Marriage equality should be for all

Earlier this week Washington state Governor Christine Gregoire signed a law that grants marriage rights to same sex couples. On the surface this does create greater equality among couples in Washington state, but I believe this law and similar efforts ignore many fundamental questions and problems with the link between marriage and our legal system.

The first thing to note is that, assuming the new law holds up to various legal challenges, there will still be people who would like to marry but cannot. For example, polyamorous relationships have in recent years become more common and socially accepted. There are numerous types of relationships covered by the blanket term ‘polyamory,’ but the unifying characteristic is the involvement of more than two members in an open and honest way.

For many, the thought of a relationship with more than two people carries strong negative connotations, in part due to the association of male-centric polygamy with radical Mormonism, and may even seem inherently immoral. It’s important to realize, however, that various forms of relationships between more than two individuals are practiced in a number of non-western cultures. In addition, biological evidence suggests that maintaining multiple sexual partners has been part of human evolutionary history until relatively recently. Of course this isn’t an argument that everybody should be doing it, just that the idea isn’t as “unnatural” as it may seem at first.

Proponents of marriage equality should be arguing not only for same sex marriage rights, but for the legalization of polygamy as well. Individuals in committed long term polyamorous relationships are denied rights relating to taxes, immigration, and socio-economic benefits that traditional couples have access to. In many states even civil unions, despite the fact that they are not recognized by the federal government, provide same sex couples more rights and benefits than individuals in polyamorous relationships can obtain.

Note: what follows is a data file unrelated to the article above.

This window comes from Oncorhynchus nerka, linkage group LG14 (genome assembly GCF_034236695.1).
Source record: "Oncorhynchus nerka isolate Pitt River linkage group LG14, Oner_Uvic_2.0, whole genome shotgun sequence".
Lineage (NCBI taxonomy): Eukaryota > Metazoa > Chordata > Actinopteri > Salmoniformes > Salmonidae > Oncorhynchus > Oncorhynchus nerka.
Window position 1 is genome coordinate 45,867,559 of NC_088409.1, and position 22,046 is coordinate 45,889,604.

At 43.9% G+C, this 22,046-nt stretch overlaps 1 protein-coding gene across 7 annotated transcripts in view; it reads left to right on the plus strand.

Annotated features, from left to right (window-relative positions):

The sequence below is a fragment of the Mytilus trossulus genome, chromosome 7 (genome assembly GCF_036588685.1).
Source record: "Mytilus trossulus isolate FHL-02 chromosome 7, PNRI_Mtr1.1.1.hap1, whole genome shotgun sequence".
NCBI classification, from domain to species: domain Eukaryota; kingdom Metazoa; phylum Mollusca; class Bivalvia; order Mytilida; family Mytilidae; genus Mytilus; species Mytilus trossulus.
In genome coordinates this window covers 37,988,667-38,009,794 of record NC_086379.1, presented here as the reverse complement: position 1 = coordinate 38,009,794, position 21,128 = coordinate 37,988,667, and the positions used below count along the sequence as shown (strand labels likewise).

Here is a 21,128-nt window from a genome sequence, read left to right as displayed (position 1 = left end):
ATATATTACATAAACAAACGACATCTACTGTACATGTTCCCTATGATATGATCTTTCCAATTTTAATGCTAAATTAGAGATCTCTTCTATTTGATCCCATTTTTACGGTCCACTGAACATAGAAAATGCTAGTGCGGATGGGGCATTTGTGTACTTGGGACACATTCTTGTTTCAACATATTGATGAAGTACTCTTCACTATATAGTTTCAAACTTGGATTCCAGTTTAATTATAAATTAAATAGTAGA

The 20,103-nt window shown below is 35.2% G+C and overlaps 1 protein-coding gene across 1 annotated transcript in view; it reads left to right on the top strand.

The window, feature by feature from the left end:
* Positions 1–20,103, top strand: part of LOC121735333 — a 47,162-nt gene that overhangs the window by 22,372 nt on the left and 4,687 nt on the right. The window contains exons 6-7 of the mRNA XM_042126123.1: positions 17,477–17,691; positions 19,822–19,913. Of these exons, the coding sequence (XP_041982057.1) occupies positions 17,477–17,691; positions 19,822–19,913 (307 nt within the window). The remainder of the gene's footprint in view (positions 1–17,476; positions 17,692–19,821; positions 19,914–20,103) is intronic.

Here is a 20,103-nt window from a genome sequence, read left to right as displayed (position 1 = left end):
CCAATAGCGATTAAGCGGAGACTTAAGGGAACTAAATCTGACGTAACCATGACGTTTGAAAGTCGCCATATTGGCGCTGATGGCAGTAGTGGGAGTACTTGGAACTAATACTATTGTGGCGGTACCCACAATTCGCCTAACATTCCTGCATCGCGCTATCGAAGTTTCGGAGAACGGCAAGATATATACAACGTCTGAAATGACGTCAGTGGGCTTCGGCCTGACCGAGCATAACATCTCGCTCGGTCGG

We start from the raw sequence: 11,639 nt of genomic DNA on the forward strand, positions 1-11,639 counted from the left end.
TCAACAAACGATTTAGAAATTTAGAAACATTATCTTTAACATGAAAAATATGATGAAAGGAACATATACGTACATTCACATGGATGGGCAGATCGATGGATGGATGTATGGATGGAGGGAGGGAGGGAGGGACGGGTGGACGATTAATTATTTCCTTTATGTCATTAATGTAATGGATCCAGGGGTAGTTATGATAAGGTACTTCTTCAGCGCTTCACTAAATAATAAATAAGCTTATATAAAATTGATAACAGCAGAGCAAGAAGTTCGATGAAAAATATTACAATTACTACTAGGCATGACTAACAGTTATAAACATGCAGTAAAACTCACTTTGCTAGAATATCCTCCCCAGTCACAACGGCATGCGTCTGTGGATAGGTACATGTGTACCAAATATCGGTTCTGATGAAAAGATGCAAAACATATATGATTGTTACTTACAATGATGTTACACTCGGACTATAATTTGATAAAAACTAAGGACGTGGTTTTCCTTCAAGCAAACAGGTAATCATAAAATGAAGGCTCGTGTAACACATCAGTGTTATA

It is clear that allowing plural marriage, although necessary for true marriage equality, would require substantial adjustments to the legal system. There is also the possibility that, if it was legal, people might marry in large groups simply to exploit the system and receive benefits.

One possible alternative is to simply abolish marriage and civil unions as legal institutions. This would create genuine equality between all traditional couples and other types of relationships. Traditional wedding ceremonies might still take place, for those who desire them, but they would carry no legal weight. This would also allow typical opponents of gay marriage to maintain their religious traditions without worrying about the sanctity of their ceremonies being ruined; since for this group marriage is perceived to be divine and sacred, the lack of legal recognition would be relatively inconsequential.

Obviously this approach would also require many reforms. Some might complain about the disappearance of things like tax benefits, but in reality most people likely agree that the government shouldn’t be subsidizing our personal lives, particularly through an increasingly outdated and underperforming institution like marriage. These benefits could also simply shift to apply to anyone raising children, maintaining their usefulness to society while not discriminating against who can receive them.

While the signing of same sex marriage into law is a victory for one group, it clearly does not promise marriage equality for all. It is important that people examine the issue within a broader context, rather than focusing single-pointedly on the rights of one group, in order to really understand the implications of demanding marriage equality while maintaining its regulation by the law.